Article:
In 2011 Stemming the Tide surveyed and found that leaving participants cited the workplace environment, their boss and the overall culture as a reason. Whatever the context behind it, the fact is that it is limiting the promotion of this field.

Monday, June 17, 2013 1:33 PM by Samreen M

Engineering culture isn't driven by engineering firms, but by engineering clients.  The culture is that the number one priority is winning new work, the number two priority is deliverables getting out the door on schedule, and the number three priority is costs staying below budget.  This culture is appropriate based on the stated needs of clients and of the need for firms to stay afloat.  Because personal and family life are further down the priority list, many people with engineering degrees, both male and female, start looking for different careers.  The first place to start this investigation would be with client's engineering scopes (particularly big government clients), to see if they allow engineering firms the flexibility with their own means and methods, enabling more innovation such as distributed work teams, remote work, flexible hours, lump sum fees to encourage design automation that reduces labor cost, digital design delivery, etc.  

Thursday, July 25, 2013 12:09 PM by Danny Kahler, PE

I received my B.S. and M.S. in Civil Engineering. I worked for 7 years for a single engineering consulting firm working on large remediation projects for railroad, refinery, and wood treating industry projects. I received my PE license in Civil Engineering during this time. At the 7-year mark, I left Civil Engineering for software engineering, and I've been in software development ever since.
Why did I leave the discipline I had dedicated 6 years of schooling and 7 years of work investment to? In a nutshell, I was working extremely long hours and I was not seeing my compensation and promotion velocity match the level of effort that I was putting in, nor did I see any path forward for my career. Let me underscore that it was not the difficulty of the work, it was not my clients, it was not because I wanted to stop and raise a family, and it was not because I didn't love engineering. Today, I am still an engineer, but my designs and implementations translate into code instead of large physical treatment structures and systems.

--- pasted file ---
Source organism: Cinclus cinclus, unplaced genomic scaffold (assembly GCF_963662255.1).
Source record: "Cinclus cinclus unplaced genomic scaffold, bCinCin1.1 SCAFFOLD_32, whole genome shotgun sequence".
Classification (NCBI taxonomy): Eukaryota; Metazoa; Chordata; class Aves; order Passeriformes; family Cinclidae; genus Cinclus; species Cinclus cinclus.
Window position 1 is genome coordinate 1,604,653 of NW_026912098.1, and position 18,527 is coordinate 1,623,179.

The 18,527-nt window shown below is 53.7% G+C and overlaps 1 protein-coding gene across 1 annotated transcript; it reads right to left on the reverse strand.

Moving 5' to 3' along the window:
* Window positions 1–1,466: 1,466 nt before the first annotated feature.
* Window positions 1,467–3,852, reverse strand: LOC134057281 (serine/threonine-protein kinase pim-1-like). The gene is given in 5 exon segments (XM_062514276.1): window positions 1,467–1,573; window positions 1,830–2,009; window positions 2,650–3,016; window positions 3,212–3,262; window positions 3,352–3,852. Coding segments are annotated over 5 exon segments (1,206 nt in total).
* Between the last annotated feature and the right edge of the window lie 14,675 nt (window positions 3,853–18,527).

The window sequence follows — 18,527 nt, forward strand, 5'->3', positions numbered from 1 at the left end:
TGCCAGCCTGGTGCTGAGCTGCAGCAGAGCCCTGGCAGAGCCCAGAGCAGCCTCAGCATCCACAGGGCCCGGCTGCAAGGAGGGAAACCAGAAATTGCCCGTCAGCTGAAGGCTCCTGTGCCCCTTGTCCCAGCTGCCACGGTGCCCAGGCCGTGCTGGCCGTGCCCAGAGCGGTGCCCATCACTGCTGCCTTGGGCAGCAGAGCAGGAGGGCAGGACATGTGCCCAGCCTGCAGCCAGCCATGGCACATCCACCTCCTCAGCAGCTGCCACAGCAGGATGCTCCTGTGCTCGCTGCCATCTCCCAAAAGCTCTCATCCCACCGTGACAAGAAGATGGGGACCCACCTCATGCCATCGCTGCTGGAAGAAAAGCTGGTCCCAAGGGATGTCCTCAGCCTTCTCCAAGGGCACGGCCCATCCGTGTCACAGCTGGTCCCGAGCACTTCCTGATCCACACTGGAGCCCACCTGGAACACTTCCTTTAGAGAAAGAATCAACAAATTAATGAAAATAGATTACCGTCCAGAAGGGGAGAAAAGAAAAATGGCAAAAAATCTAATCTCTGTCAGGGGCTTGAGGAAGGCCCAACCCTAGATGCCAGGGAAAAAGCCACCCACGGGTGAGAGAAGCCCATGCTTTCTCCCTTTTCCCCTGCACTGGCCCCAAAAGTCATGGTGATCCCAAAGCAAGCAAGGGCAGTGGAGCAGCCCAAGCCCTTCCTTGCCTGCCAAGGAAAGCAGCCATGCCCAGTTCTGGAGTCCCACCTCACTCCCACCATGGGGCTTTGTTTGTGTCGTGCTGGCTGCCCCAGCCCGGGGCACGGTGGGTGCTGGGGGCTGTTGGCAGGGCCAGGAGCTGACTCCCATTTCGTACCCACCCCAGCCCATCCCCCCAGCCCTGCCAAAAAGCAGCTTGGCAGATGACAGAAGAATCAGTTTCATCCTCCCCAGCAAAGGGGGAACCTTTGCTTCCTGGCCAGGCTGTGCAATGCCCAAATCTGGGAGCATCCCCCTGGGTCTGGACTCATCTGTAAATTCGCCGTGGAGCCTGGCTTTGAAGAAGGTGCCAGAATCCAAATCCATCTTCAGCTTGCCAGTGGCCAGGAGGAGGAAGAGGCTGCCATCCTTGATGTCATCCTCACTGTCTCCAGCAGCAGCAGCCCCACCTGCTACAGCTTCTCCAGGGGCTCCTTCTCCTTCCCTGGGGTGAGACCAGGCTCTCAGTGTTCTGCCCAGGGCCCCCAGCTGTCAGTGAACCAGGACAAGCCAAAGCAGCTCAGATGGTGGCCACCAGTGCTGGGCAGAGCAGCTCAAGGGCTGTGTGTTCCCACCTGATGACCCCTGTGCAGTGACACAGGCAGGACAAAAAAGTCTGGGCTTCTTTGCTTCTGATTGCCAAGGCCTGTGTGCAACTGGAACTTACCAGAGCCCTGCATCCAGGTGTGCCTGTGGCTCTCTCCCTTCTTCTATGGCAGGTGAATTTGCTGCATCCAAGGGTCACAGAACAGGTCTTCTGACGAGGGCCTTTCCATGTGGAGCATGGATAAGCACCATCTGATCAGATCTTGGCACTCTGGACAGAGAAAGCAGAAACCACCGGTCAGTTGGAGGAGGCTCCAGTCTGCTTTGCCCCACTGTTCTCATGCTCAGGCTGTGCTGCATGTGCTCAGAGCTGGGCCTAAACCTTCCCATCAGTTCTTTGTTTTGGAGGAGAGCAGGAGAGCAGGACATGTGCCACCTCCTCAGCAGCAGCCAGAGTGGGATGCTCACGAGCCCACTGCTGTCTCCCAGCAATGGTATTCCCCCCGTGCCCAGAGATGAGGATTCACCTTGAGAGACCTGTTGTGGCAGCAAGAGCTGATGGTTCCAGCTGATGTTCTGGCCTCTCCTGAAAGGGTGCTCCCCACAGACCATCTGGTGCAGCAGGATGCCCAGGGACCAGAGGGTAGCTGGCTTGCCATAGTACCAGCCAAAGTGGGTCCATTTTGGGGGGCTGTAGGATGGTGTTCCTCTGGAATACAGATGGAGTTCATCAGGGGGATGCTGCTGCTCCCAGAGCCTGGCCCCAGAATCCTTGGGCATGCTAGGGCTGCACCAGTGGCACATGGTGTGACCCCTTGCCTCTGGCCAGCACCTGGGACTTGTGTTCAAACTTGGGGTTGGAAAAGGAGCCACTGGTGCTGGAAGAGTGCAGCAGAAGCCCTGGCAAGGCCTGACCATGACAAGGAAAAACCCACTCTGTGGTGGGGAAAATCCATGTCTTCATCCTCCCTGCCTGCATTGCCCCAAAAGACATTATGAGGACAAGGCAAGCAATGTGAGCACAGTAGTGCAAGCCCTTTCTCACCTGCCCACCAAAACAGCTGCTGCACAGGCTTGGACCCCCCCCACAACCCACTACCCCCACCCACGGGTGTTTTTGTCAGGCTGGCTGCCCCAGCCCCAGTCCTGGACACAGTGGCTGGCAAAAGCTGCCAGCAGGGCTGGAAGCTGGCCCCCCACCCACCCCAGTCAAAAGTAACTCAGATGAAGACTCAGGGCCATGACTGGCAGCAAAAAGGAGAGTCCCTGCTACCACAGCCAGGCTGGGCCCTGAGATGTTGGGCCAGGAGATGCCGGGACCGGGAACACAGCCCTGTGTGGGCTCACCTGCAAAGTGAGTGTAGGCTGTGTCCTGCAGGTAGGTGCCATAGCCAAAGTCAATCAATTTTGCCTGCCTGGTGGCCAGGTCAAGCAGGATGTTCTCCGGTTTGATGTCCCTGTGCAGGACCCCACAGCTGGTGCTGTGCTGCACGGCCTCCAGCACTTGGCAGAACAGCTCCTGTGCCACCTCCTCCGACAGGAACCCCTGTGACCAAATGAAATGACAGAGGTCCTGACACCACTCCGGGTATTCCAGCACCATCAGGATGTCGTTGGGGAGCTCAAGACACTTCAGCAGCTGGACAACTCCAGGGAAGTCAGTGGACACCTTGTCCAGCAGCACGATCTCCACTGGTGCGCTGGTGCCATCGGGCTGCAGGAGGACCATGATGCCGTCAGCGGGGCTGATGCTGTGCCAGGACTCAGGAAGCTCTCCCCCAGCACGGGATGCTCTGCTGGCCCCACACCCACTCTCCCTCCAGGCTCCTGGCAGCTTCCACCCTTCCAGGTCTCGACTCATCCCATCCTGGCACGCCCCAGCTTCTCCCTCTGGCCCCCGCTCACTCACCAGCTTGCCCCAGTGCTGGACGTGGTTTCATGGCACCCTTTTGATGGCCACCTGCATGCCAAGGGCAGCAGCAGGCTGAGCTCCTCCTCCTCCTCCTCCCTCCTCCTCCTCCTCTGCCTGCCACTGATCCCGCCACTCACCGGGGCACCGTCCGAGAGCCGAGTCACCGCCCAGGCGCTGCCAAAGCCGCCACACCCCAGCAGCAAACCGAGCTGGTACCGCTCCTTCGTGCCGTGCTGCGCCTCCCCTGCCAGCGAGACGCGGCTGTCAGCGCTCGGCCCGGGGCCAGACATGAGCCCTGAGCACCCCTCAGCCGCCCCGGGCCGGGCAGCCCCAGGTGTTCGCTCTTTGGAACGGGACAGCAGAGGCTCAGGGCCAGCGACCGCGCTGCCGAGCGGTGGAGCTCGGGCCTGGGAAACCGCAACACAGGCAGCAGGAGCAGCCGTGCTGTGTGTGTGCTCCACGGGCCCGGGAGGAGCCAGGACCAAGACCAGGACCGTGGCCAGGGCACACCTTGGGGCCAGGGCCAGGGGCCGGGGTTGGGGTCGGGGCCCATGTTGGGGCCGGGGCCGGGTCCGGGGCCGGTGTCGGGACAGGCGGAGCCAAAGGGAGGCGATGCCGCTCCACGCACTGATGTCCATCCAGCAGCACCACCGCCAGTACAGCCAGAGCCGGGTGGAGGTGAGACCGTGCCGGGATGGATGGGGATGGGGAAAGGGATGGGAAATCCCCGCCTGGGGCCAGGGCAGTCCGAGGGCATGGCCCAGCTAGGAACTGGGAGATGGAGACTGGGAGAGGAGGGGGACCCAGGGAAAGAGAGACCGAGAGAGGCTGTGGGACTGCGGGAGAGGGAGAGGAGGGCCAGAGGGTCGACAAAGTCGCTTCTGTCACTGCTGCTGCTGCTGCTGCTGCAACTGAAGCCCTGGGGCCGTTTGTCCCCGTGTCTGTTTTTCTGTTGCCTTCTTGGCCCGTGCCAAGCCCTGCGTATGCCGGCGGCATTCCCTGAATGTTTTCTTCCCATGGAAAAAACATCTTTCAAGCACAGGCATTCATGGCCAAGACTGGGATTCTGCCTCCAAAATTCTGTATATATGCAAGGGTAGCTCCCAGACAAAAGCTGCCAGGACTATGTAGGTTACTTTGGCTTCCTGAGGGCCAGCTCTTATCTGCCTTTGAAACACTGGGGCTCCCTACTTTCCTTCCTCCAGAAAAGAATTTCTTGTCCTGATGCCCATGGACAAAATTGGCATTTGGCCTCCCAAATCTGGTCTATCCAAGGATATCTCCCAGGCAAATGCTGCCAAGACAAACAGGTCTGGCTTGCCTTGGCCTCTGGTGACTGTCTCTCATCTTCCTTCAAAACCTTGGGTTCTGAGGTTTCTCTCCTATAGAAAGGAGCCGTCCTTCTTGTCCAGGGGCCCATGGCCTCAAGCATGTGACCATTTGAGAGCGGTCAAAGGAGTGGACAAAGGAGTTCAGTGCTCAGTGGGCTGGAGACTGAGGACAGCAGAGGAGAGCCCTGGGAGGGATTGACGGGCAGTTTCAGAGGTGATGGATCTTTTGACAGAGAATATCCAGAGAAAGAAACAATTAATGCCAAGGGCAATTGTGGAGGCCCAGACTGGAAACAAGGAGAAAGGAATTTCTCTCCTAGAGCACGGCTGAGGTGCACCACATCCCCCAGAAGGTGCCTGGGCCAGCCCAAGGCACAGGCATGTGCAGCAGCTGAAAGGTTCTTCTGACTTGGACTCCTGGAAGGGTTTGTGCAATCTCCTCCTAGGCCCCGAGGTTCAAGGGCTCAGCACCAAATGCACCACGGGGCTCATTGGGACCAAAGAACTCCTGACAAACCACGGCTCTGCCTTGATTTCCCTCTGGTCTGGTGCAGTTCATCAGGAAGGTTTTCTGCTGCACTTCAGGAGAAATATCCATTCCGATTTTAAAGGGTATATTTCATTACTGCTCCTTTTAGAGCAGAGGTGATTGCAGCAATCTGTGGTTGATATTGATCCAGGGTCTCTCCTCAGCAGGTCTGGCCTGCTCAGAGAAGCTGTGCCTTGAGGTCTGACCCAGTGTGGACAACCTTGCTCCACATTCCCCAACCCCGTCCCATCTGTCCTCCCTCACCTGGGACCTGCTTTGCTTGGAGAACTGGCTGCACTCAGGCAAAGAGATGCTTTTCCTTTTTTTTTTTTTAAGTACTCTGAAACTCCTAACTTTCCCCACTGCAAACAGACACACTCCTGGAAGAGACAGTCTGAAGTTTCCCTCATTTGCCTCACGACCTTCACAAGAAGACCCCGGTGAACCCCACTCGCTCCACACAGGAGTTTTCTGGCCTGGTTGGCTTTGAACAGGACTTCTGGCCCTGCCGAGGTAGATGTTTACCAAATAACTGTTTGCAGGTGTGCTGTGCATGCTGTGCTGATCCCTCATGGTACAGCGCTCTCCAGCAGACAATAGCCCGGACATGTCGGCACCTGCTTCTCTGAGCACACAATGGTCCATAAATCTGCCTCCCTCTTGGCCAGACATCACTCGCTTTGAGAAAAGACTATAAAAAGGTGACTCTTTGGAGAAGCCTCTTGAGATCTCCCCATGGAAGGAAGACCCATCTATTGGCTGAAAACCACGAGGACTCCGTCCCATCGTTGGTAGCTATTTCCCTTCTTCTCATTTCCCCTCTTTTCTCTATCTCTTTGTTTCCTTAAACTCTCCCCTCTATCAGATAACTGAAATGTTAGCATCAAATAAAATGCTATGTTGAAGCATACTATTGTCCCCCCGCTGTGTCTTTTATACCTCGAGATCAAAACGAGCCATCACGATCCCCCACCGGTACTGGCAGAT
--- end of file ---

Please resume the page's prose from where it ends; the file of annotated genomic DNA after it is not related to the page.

Software also has a problem recruiting women. 15 years after I left CivE, I'm a principal engineering lead on a small team of software engineers. When I have an open position, I will generally receive around 30 resumes for men to every 1 I receive from a woman.
And it is also not just the traditional engineering disciplines where we have a problem with retaining women. Many women around my level (senior/principal) start to drop out of the system and we're also trying to figure out how to keep them and where they go. They're not going back to core engineering. Sorry guys.

Sunday, May 03, 2015 10:01 AM by Female Civil Engineer

Cutting women out of Engineering because they leave for other fields, or leave to have, raise children, should not be a surprise, but anticipated events in lives of modern companies, and governments.
Flex time also refers to flex job styles that work for people, as well as concrete principles.
To deprive women of the skills women bring to engineering is a sad perspective when the industry is so rigid because ostracism is the only way of managing work lives if uniformity has always been a tradition. Someday, if tradition catches up with modernity, modernity can be kinder to men also. Why not use engineering to make things easy for humans, not difficult because of the influence of enslaved societies, and industrialization locked into the assembly line for cost effectiveness.

Tuesday, September 01, 2015 6:26 PM by Pat

I wonder if the 70-80 percent of the women (who never entered engineering or left it and took their careers in the direction of executive or managment positions) would say that they felt their engineering education was a good step up to the position they ended up in ...or... if they could do it over again to get to the same executive/managment positions, if they would do it differently.

Wednesday, August 03, 2016 12:29 PM by Jessica